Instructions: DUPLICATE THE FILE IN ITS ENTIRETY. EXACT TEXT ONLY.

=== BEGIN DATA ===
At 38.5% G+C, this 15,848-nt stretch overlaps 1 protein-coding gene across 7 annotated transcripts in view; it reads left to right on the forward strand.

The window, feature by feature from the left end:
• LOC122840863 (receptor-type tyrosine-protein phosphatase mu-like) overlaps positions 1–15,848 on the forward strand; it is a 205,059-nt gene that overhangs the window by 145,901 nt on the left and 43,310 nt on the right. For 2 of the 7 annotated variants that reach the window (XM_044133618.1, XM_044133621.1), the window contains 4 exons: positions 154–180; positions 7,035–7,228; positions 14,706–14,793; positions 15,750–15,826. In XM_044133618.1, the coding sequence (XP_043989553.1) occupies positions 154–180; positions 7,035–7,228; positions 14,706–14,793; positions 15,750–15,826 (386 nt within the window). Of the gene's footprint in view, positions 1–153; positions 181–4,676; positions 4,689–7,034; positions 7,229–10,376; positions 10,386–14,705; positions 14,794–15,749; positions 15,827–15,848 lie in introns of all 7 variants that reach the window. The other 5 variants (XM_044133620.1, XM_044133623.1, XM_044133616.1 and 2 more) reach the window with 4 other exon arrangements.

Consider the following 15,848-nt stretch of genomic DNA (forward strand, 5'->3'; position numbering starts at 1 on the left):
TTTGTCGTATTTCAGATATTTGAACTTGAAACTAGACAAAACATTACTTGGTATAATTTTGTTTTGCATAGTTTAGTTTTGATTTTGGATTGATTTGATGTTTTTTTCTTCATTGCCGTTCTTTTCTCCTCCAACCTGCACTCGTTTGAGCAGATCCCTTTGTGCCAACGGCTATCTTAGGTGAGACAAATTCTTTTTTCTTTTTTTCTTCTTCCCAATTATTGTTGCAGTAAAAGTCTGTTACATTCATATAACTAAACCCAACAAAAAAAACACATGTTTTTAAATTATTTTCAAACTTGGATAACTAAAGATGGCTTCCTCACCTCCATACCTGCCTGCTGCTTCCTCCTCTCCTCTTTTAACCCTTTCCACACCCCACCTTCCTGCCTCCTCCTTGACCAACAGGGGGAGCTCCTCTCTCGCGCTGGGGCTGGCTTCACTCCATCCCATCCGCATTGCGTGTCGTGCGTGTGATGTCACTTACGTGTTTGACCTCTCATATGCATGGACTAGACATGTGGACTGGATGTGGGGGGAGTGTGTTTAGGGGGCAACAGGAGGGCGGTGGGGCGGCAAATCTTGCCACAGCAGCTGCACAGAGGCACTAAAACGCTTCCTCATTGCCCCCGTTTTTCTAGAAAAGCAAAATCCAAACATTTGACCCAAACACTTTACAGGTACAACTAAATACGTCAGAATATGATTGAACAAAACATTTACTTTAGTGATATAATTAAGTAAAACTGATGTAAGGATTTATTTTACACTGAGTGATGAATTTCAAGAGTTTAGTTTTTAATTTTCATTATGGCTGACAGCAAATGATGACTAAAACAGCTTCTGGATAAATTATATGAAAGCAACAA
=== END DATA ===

At 38.5% G+C, this 15,848-nt stretch overlaps 1 protein-coding gene across 7 annotated transcripts in view; it reads left to right on the forward strand.

The window, feature by feature from the left end:
• LOC122840863 (receptor-type tyrosine-protein phosphatase mu-like) overlaps positions 1–15,848 on the forward strand; it is a 205,059-nt gene that overhangs the window by 145,901 nt on the left and 43,310 nt on the right. For 2 of the 7 annotated variants that reach the window (XM_044133618.1, XM_044133621.1), the window contains 4 exons: positions 154–180; positions 7,035–7,228; positions 14,706–14,793; positions 15,750–15,826. In XM_044133618.1, the coding sequence (XP_043989553.1) occupies positions 154–180; positions 7,035–7,228; positions 14,706–14,793; positions 15,750–15,826 (386 nt within the window). Of the gene's footprint in view, positions 1–153; positions 181–4,676; positions 4,689–7,034; positions 7,229–10,376; positions 10,386–14,705; positions 14,794–15,749; positions 15,827–15,848 lie in introns of all 7 variants that reach the window. The other 5 variants (XM_044133620.1, XM_044133623.1, XM_044133616.1 and 2 more) reach the window with 4 other exon arrangements.

Consider the following 15,848-nt stretch of genomic DNA (forward strand, 5'->3'; position numbering starts at 1 on the left):
TTTGTCGTATTTCAGATATTTGAACTTGAAACTAGACAAAACATTACTTGGTATAATTTTGTTTTGCATAGTTTAGTTTTGATTTTGGATTGATTTGATGTTTTTTTCTTCATTGCCGTTCTTTTCTCCTCCAACCTGCACTCGTTTGAGCAGATCCCTTTGTGCCAACGGCTATCTTAGGTGAGACAAATTCTTTTTTCTTTTTTTCTTCTTCCCAATTATTGTTGCAGTAAAAGTCTGTTACATTCATATAACTAAACCCAACAAAAAAAACACATGTTTTTAAATTATTTTCAAACTTGGATAACTAAAGATGGCTTCCTCACCTCCATACCTGCCTGCTGCTTCCTCCTCTCCTCTTTTAACCCTTTCCACACCCCACCTTCCTGCCTCCTCCTTGACCAACAGGGGGAGCTCCTCTCTCGCGCTGGGGCTGGCTTCACTCCATCCCATCCGCATTGCGTGTCGTGCGTGTGATGTCACTTACGTGTTTGACCTCTCATATGCATGGACTAGACATGTGGACTGGATGTGGGGGGAGTGTGTTTAGGGGGCAACAGGAGGGCGGTGGGGCGGCAAATCTTGCCACAGCAGCTGCACAGAGGCACTAAAACGCTTCCTCATTGCCCCCGTTTTTCTAGAAAAGCAAAATCCAAACATTTGACCCAAACACTTTACAGGTACAACTAAATACGTCAGAATATGATTGAACAAAACATTTACTTTAGTGATATAATTAAGTAAAACTGATGTAAGGATTTATTTTACACTGAGTGATGAATTTCAAGAGTTTAGTTTTTAATTTTCATTATGGCTGACAGCAAATGATGACTAAAACAGCTTCTGGATAAATTATATGAAAGCAACAA